Censorship in Iraq, Reminiscent of Occupied Japan
John de Boer (Research Associate, GLOCOM)
On the whole, the US occupation of Iraq cannot be compared with that of Japan between 1945-1952. In terms of ethnic and religious diversity Japan paled in comparison to Iraq today. Also, the level of armed resistance being experienced by US occupation forces in Iraq significantly outweighs that which took place in Japan. In fact, Japan's surrender to SCAP (Supreme Command for the Allied Powers) authorities was complete. During seven years of US rule in Japan, not one incident of armed rebellion against the occupation authorities was recorded. However, when reading accounts of what is transpiring in Iraq today, one cannot help but notice that certain occupation policies are being repeated.
One example of this is censorship. According to Robert Fisk's article of 11 June 2003 published in The Independent, Paul Bremer (the supreme civilian occupation authority in Iraq) has ordered his legal department in Baghdad to draw up rules for press censorship. Fisk's sources indicate that the policy will be to censor and possibly shut down newspapers that publish "wild stories, material deemed provocative or capable of inciting ethnic violence". Fisk admits that the Iraqi press needs some journalistic training, highlighting the fact that there is no tradition of checking reports in Iraq. However, his article also questions whether press censorship is in line with the objective of "democratization" so emphatically espoused by the US in Iraq.
US forces came to Japan under a similar slogan of democratization in August1945. Undoubtedly, in post-war Japan, the US did succeed in helping to create a democratic country with considerably more freedom than that which existed prior to Japan's surrender. Censorship was particularly harsh in Japan between 1928-1943. Historians indicate that tens of thousands of Japanese civilians were detained under the infamous Peace Preservation Law (see John W. Dower, "Sensational Rumors, Seditious Graffiti", in Japan in War & Peace, New York: New Press, 1993, p. 111). Nevertheless, by any standards, the extent of SCAP's censorship activities in post-war Japan was alarmingly restrictive and pervasive, forcing any reasonable person to question whether the US prevented the emergence of a more democratic Japan by eliminating voices of opposition.
The first occupation policies on censorship in Japan were introduced shortly after General MacArthur landed in the war-torn country. The "US Initial Post-Surrender Policy Related to Japan" was delivered to MacArthur in late August 1945 and spoke of the need for minimal censorship. This was backed up by a secret Joint Chief of Staff directive on post surrender policy (JCS 1380/15), which talked about "minimum control and censorship of the press, radio, film and private communications" by occupation authorities. SCAP's first directive on freedom of speech (10 September 1945), stipulated that, "there shall be an absolute minimum of restraint on freedom of speech so long as such expression adhered to the truth and did not disturb public tranquility".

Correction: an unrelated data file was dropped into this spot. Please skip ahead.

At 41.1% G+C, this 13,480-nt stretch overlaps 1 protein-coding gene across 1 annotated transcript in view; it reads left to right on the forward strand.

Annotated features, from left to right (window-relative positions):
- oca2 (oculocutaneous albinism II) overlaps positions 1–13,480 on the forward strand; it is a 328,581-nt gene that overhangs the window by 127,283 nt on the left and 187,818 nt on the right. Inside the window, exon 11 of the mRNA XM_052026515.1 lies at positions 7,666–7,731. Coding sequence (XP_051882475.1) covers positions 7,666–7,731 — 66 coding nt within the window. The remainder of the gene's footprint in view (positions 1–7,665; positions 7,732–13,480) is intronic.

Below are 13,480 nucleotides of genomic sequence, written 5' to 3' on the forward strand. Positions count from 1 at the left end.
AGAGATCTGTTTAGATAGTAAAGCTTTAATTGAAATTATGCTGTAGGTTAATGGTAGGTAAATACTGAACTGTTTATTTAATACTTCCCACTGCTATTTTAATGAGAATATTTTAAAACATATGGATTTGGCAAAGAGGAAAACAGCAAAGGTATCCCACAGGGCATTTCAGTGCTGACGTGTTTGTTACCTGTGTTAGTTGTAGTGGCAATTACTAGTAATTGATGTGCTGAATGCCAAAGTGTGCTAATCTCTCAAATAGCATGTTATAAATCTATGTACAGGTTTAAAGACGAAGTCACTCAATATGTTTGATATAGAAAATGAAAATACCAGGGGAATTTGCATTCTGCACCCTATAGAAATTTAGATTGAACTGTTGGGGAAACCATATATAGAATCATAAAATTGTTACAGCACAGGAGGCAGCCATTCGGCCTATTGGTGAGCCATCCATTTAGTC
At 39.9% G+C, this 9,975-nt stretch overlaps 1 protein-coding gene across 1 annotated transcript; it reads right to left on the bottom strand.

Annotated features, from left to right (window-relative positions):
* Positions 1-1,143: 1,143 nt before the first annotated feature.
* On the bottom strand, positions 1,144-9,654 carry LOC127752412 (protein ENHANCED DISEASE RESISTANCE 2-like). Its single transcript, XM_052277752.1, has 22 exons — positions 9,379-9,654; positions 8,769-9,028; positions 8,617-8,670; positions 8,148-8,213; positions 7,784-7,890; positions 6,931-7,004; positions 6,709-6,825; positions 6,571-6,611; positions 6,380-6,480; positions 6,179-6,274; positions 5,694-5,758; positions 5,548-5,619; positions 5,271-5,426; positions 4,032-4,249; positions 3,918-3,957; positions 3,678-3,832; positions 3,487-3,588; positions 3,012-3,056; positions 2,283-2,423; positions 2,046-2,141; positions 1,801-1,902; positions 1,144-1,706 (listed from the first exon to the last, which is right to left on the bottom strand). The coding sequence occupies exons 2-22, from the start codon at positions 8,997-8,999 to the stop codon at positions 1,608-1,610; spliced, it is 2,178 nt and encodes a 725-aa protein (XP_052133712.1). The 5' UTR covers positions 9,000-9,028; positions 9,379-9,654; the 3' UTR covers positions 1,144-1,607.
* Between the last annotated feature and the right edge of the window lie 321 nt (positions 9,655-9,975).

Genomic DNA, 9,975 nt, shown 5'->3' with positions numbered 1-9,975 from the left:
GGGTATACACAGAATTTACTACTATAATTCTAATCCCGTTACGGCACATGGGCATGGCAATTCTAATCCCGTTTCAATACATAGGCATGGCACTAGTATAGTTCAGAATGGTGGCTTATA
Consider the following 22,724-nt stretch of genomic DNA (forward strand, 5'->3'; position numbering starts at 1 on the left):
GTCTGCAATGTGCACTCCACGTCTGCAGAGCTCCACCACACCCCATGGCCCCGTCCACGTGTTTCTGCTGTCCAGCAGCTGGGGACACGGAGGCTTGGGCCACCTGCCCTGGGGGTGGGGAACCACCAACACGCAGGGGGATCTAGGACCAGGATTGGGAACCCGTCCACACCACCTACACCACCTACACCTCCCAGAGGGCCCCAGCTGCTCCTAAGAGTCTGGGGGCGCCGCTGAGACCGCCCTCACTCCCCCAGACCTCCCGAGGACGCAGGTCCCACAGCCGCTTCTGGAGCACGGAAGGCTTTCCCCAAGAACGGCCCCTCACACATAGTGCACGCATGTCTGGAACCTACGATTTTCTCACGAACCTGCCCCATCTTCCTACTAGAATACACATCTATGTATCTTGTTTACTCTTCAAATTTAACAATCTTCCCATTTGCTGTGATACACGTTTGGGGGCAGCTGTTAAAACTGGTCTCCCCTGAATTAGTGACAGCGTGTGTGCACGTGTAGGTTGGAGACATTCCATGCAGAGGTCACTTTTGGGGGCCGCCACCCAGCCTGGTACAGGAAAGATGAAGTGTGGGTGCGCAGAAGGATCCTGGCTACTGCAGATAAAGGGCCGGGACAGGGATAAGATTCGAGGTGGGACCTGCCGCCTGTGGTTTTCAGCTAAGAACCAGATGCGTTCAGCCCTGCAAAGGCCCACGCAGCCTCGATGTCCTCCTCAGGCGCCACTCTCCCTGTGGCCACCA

Despite the explicit reference to "minimum control and censorship", SCAP authorities exercised what I would classify as excessive control and censorship throughout the occupation.
The authority responsible for censorship in occupied Japan was the Civil Censorship Detachment (CCD) located within SCAP General Head Quarters' Civil Intelligence Section. According to John W. Dower, the detachment employed over 6,000 English speaking Japanese nationals at its peak and surveyed close to 70 major daily newspapers, all books and magazines. Censorship was also enforced on cultural activities such as plays, music and artwork. In his book Embracing Defeat, Dower indicates that the average monthly volume of material flowing through the CCD was 26,000 issues of newspapers, 3,800 news agency publications, 23,000 radio scripts, 5,700 bulletins, 4,000 magazine issues as well as 1,800 books and pamphlets. Furthermore, over a 4 year period the CCD spot checked 330 million pieces of mail and monitored some 800,000 private phone calls (p. 407).
In June 1946, the CCD made available a list of banned discourse for which all published material would be subjected to censorship. These include but are not limited to: criticism of SCAP, criticism of the Tokyo war-crimes trials, criticism of SCAP writing the constitution, references to censorship, criticism of the US, criticism of Russia, criticism of Great Britain, criticism of Koreans, criticism of China, criticism of other allies, criticism of allies' pre-war policies, defense of war propaganda, divine descent nation propaganda, militaristic propaganda, nationalistic propaganda, Greater East Asia propaganda, black market activities, fraternization of Allied personnel with Japanese women, criticism of occupation forces, overplaying starvation, incitement to violence or unrest and inappropriate reference to SCAP.
Based on his studies, the Pulitzer Prize winning Dower likened US censorship policies in Japan to the Orwellian manner. However, depending on what Paul Bremer and his legal department in Baghdad come up with, George Orwell's legacy could easily be superceded by the one left by US occupation authorities in Japan and Iraq. With the situation getting increasingly out of hand in Iraq and in the greater Middle East, one would not be surprised if Paul Bremer's censorship list resembles, or even exceeds, the one highlighted above. No doubt there are individuals who would argue that censorship is needed to maintain order. However, not only is this reminiscent of Saddam Hussein's Iraq but it is also contrary to the very spirit of democratization where freedom of expression must be guaranteed.